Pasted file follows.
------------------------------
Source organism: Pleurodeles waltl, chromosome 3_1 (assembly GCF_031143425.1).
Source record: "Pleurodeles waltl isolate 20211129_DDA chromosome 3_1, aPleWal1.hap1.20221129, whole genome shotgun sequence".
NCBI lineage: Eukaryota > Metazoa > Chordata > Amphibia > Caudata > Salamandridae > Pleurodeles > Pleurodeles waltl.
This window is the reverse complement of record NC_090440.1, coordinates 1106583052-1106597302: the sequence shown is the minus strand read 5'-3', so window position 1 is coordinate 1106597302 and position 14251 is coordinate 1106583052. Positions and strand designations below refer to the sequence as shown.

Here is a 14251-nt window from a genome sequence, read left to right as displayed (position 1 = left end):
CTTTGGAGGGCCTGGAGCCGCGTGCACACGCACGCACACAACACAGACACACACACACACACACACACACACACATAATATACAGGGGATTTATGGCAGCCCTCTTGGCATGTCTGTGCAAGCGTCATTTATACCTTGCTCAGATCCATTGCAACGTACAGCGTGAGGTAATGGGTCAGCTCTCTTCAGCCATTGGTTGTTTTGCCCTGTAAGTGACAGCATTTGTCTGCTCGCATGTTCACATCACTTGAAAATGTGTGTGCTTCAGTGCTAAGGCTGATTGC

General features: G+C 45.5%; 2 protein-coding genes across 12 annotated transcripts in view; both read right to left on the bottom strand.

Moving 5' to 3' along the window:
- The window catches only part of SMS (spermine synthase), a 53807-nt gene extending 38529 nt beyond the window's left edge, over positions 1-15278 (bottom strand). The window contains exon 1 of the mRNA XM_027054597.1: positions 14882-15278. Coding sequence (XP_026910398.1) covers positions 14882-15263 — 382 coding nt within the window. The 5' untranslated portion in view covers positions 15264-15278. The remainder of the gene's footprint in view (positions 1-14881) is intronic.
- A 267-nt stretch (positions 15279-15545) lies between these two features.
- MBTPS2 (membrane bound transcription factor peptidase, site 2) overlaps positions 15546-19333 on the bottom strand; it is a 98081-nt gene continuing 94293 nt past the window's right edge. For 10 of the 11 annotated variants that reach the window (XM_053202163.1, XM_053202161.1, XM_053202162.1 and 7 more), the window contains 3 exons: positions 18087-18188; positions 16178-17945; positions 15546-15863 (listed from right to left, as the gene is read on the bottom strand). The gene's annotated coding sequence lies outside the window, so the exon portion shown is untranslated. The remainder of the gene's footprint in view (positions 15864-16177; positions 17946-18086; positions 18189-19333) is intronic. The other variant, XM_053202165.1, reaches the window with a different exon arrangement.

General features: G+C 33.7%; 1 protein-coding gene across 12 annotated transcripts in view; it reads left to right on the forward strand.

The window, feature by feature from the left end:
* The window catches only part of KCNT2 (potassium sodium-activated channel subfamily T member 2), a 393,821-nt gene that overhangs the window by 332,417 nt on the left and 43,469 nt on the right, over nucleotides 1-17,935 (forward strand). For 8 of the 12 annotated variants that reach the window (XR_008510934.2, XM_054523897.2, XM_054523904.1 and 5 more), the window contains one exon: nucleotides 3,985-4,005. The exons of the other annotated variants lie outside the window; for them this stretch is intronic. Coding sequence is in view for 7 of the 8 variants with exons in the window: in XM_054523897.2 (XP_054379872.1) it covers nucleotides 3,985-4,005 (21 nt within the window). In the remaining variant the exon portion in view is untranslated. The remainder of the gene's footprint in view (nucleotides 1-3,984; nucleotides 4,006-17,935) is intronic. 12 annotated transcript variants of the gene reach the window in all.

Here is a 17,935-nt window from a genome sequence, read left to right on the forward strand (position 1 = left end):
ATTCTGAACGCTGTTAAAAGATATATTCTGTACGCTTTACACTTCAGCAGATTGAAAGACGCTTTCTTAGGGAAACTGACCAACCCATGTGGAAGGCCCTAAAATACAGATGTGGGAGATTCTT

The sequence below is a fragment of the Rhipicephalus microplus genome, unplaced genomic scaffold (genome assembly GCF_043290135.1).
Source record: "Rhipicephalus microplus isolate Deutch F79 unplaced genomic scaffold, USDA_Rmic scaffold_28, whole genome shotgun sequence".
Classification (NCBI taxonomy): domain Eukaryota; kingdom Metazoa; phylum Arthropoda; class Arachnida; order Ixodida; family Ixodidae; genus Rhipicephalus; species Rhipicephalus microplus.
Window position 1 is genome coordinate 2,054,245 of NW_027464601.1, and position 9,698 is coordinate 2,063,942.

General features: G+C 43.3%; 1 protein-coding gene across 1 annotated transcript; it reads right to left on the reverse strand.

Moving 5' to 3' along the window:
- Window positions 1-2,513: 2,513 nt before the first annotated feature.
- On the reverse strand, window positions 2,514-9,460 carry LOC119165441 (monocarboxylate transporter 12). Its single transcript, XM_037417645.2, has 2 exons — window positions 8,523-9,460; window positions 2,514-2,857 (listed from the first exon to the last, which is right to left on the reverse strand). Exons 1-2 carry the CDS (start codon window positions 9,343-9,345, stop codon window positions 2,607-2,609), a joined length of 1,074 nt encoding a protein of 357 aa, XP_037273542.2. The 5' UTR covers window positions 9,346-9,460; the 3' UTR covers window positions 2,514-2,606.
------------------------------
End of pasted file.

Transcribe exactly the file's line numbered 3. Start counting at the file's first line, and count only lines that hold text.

NCBI lineage: Eukaryota > Metazoa > Chordata > Amphibia > Caudata > Salamandridae > Pleurodeles > Pleurodeles waltl.